If you go to Old Navy, or to J. Crew, or virtually anyplace that sells T-shirts, you’ll find that shirt manufacturers are switching to screened-on tags, instead of sewn-on. Hanes has actually trademarked the term “Tagless,” and claims that this feature allows you to “ditch the itch.” Even Uni Watch T-shirts — which I’m sure all of you are planning to buy right now — have screened tags.
Unfortunately, this highly sophisticated concept hasn’t yet taken hold in Major League Baseball, where we keep seeing ballplayers with their undershirt tags sticking out. The latest exemplar of this phenomenon was Pedro Feliciano, who pitched the 7th inning of Friday night’s Mets/Nats game with his undershirt tag badly exposed. It must have irritated his neck, because at one point he tried to tuck it in — unsuccessfully.
Every time this happens — and it’s happened at least three or four times in the past few months — I’m overcome by the urge to reach out and tuck in the tag. Paul LoDuca must feel the same way, because he did exactly that during a mound conference toward the end of Feliciano’s wayward-tagged inning of work. Now that’s how to handle a pitching staff! Unfortunately, the tag came untucked yet again a few pitches later.
I don’t know who Feliciano’s agent is, but he’d be well advised to get on the blower to Hanes right now, because this has “endorsement deal” written (or silkscreened) all over it. They could even get LoDuca on board and re-create their little mound meeting. Meanwhile, memo to Nike, or whoever’s making these undershirts: Get with the program already and lose the tags.
There was another uni incident of note during that Mets/Nats series, incidentally, as Cliff Floyd slid in the outfield yesterday and emerged with his jersey unbuttoned and untucked. Undaunted, he dutifully buttoned up, tucked in, and adjusted his belt, much to the amusement of everyone on hand.
Shoes Socks: MLB broadcasters continue to discuss the intersection of pant and sock, most recently on Friday night in Pittsburgh, where Pirates microphone men Greg Brown and Bob Walk had the following conversation when Chris Denorfia came to bat:
Walk: I like his socks. They are the Redlegs, aren’t they?
Brown: Yup. Wish they all wore uniforms like that. The way baseball unis were meant to be worn. [Camera shows a close-up of Denoria’s shins.] Could use a little higher stirrups, but at least show your stockings. How did you wear yours, Bob?
Walk: There’s nobody to point to, so I can’t tell you.
Brown: Oh really?
Walk: You look at everybody on the field, they’ve got their pants tucked into their shoes. [Camera shows not-so-great view of a Nelson Briles baseball card.]
Brown: There’s Nellie Briles.
Walk: Um, maybe not quite that high. A little lower than Nellie. Little bit lower. Between the knee and the ankle. I’d say I was just a little bit past the halfway mark.
Brown: About where it should be. You’re a professional. [Camera now shows an even worse view of a Jay Bell card.]
Walk: There you go. See where Jay’s are?
Walk: That’s about where I had mine. [A bit of photo research suggests that this assertion is basically accurate.]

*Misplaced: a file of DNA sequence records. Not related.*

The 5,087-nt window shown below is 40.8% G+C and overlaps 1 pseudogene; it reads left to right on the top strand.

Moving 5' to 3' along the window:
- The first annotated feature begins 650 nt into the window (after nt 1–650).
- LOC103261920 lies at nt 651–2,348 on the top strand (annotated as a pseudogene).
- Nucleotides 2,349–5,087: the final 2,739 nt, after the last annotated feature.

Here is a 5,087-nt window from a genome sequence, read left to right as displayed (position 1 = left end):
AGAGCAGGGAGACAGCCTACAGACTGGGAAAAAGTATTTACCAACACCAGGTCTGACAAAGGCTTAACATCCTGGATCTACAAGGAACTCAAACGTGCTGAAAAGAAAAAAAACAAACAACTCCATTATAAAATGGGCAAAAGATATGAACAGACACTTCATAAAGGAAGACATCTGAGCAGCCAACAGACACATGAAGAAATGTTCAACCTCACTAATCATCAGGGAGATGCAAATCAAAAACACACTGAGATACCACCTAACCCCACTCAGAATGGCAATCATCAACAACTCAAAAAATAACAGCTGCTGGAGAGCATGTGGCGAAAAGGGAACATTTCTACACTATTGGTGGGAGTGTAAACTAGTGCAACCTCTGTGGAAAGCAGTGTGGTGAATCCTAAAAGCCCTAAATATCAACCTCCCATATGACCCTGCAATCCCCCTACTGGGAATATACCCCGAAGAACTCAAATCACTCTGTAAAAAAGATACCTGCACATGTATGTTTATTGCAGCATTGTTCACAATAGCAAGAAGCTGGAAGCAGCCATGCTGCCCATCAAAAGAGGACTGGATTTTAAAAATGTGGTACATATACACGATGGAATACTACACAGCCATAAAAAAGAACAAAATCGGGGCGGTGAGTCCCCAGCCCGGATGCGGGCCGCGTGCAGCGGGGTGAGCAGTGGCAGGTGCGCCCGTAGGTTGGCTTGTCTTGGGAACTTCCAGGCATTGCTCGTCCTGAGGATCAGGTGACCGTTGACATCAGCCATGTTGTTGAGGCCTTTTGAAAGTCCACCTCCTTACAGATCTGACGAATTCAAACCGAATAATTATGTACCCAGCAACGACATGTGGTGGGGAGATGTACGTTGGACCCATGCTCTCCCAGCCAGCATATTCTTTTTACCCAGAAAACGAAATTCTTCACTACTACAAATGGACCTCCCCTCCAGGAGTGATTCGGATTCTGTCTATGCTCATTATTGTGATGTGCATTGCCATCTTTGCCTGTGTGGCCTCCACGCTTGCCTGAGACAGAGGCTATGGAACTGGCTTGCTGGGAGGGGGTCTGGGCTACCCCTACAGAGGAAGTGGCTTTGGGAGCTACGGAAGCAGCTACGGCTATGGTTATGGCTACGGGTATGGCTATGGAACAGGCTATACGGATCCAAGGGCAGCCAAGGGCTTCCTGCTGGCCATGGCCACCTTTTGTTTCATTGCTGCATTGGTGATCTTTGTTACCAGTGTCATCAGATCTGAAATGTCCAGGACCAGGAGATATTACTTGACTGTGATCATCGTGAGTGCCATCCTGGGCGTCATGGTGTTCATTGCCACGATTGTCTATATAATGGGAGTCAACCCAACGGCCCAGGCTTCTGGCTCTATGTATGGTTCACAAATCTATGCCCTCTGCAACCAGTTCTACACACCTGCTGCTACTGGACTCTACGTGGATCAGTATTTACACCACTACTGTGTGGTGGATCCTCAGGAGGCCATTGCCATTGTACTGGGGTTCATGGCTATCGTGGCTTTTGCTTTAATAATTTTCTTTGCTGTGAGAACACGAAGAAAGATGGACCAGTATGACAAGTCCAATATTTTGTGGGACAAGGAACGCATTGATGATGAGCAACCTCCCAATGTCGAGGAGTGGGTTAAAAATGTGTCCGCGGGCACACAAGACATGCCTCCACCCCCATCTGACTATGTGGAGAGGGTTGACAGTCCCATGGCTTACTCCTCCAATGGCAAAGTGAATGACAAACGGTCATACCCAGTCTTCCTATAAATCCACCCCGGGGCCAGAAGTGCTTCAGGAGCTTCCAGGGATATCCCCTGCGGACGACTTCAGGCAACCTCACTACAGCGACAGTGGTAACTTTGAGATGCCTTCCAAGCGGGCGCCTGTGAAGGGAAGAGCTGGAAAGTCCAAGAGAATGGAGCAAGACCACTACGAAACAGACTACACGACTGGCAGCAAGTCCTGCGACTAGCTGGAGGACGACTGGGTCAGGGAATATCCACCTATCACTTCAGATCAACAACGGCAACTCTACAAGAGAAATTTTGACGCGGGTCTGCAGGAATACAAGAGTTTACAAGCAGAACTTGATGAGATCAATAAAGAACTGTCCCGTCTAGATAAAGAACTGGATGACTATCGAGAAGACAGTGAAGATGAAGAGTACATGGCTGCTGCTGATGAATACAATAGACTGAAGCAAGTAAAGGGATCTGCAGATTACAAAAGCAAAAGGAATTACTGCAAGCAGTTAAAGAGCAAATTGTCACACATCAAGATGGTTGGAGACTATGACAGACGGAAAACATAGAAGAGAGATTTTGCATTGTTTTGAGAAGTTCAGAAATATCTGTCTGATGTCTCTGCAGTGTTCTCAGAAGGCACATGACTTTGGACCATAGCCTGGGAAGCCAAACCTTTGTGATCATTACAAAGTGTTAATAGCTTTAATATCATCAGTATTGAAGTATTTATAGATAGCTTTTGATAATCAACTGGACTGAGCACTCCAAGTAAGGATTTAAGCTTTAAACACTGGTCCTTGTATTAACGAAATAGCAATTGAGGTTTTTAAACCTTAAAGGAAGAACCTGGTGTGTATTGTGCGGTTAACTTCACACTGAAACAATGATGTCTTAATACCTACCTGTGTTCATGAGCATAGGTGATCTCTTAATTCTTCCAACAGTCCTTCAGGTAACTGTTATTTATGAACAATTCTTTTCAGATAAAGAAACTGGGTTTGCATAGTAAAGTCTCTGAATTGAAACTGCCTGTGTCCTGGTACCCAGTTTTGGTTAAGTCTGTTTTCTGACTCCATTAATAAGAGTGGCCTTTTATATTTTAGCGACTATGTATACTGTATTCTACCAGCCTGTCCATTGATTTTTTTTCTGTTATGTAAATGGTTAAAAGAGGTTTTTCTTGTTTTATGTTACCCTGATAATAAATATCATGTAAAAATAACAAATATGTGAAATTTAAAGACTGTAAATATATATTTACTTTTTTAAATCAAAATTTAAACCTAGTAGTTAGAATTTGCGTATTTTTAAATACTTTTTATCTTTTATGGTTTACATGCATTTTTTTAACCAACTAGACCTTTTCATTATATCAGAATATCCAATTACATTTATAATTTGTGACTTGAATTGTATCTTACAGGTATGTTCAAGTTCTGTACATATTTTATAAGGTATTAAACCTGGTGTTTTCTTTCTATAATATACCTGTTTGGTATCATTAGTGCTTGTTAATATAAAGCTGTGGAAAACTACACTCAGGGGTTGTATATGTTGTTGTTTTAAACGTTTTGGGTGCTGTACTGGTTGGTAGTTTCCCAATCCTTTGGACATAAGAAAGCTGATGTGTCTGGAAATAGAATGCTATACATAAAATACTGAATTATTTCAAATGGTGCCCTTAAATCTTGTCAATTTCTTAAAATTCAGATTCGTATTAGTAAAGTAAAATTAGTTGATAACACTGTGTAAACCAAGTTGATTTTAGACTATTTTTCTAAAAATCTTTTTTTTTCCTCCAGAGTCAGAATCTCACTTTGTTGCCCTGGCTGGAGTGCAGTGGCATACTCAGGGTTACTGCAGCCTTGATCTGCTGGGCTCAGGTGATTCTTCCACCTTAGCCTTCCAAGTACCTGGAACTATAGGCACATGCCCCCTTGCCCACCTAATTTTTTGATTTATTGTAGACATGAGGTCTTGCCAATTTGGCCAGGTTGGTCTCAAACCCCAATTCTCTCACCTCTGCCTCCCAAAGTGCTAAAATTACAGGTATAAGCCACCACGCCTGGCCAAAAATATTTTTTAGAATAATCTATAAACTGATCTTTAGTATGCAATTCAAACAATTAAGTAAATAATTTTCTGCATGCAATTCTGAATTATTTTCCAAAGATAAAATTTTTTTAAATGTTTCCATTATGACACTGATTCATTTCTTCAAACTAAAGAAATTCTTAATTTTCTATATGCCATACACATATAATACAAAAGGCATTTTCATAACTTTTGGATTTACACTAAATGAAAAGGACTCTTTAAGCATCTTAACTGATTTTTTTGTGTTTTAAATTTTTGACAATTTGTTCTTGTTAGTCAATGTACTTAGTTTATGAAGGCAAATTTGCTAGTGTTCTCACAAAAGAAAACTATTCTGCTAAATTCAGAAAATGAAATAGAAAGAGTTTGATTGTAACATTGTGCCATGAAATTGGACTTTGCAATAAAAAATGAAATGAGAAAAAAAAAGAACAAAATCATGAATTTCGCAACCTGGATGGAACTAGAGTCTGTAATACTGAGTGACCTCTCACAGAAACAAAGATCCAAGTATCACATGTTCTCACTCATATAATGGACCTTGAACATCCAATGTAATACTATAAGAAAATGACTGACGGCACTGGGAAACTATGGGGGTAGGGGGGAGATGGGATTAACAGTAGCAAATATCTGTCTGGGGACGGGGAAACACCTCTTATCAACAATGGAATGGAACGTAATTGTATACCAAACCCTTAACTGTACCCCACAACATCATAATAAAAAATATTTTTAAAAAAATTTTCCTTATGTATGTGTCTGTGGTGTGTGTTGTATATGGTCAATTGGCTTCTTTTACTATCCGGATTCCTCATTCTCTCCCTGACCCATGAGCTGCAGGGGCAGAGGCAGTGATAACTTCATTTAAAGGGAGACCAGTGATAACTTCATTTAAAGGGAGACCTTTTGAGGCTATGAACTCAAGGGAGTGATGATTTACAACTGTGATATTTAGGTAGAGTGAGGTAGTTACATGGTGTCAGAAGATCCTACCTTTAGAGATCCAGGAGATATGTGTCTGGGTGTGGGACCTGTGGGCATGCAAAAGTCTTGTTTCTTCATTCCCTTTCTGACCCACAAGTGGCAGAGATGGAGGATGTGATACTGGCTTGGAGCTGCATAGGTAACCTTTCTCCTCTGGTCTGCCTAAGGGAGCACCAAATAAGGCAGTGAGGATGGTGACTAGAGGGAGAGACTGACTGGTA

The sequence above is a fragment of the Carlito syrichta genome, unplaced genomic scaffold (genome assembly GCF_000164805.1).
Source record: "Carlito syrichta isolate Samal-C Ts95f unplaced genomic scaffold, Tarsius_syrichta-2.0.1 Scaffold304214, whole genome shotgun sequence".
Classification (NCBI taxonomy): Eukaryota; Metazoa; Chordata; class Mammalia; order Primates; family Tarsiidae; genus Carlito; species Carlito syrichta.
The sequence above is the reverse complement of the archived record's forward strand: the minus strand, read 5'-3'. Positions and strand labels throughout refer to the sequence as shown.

Brown: You’re old-school.
Walk: I don’t know about that — I mean, old-school, that’s like Denorfia. That’s old-school. I’m middle school.
Actually, he’s more like nursery school, but that’s what it’s come to these days: The state of lower-leg affairs is so dire that even a pathetic stirrup style like Bell’s or Walk’s is deemed noteworthy. Something to work on for next season. (Big thanks to Mike Rose for tipping me wise on this one.)
Uni Watch News Ticker: Last Thursday evening I attended the launch party for longtime Uni Watch supporter Kevin Walsh‘s excellent new book, Forgotten New York: Views of a Lost Metropolis (which is also the name of Kevin’s superb web site). It has nothing to do with uniforms but everything to do with appreciation of obscure visual details, obsessive pursuit of the ephemeral, and historical documentation. Absolutely essential for all past and present residents of New York, and strongly recommended for everyone else. … Amusingly clueless blog entry here from Syracuse Post-Standard reporter Dave Rahme, who opines that “anyone who writes about uniforms … doesn’t know much about football and perhaps should be working in the garment industry” (with thanks to Mike Alper). … Nice catch by footwear guru Mark Mihalik, who writes: “We’ve seen Jason Giambi do the mid-game shave earlier in the year, but on Thursday night I saw him wearing one pair of cleats in his first at-bat (in which he struck out) and a different pair during the remainder of the game. The first pair was an all-black pair of Reebok Pumps (yes, Pumps are back and in baseball now, see here), and then he switched to a mid Reebok Vero cleat with a black/gray/white colorway (somewhat similar to these, but with a white logo instead of gray).” … Here’s a better view of the 1928 uniform ad I recently acquired. And here’s the 1959 Wilson baseball uni ad I scored a coupla days before that. Hot stuff, no? … Speaking of hot stuff, Derek Lowe’s pants literally caught on fire last Wednesday night. … Craig Ward has brought an interesting phenomenon to my attention: Wylie High School in Wylie, Texas, whose football jerseys have “AHMO” printed on the collar (and maybe on the chinstrap and/or front nose bumper too — tough to say for sure). “AHMO” is the school’s rallying cry — it appears on the school’s web site, is the basis for a book title, and is the subject of this blog post. But even after Ward tried to explain its meaning to me (supposedly a Southern-drawled approximation of “I’m gonna kick your ass,” but I just don’t see it), I’m still scratching my head. Anyone know anything about this one? … Several NBA teams will training in Europe during this month and are commemorating the experience by adorning their jerseys with country-specific colors. The Spurs, for example, will be in France, so they’ll wear red, white, and blue trim (the same colors as the French national flag). The Suns, who’ll be in Italy, will have red, green, and white trim, and the Clippers, who’ll be in Russia, have red, blue, and white. … Learned over the weekend that Uni Watch librarian Carrie Klein (sitting next to me here at last month’s Uni Watch Labor Day BBQ Party), who is now also the official Uni Watch publicist, has quite the storied uniform history of her own. That’s her, top row, second from the left, the first girl ever to play Pop Warner football in North Attleboro, Massachusetts (where she somehow scored Steve Grogan’s autograph!). Note the color-coordinated striped socks. Too bad the hosiery is cropped out from this Little League shot (don’t worry, the actual print is much more maroon, less purple), and you can’t really tell much from this hoops photo, but this still amounts to an impressive array of uniform-ity. … Florida’s Spurrier-era throwbacks looked pretty damn cool on Saturday. The obvious nitpicky gripe: the truncated shoulder stripes. Less obvious nitpicky gripe: the long chinstrap tabs that sometimes obscured the admirably simple helmet logo. … The first word that came to mind upon seeing Washington State’s surprise alternate unis on Saturday: unnecessary. What exactly was the point of this? The team looked fine, and this new design is neither outrageous nor innovative enough to matter. Yawn. Taken on its merits: I don’t mind the contrast-colored shoulder yoke (for the record, I don’t mind this same feature on the Tennessee Titans’ jerseys, either), but the uni numbers and wordmark are both way too big and clunky, and that little block of color on the lower pant leg (which wraps underneath) is embarrassing. … Tim Erney checks in with the following report from Saturday’s Cal/Oregon State game: “Cal radio announcer Joe Starkey was ripping on Oregon State’s unis all day. Then, late in the second half, he started talking about Cal’s game next week against Oregon and started going off on the Oregon uniforms — how they were a disgrace, ruined the spirit of spirit of college football, only purpose to sell more jerseys.” … Ya think maybe NFL jerseys have become too stretchy?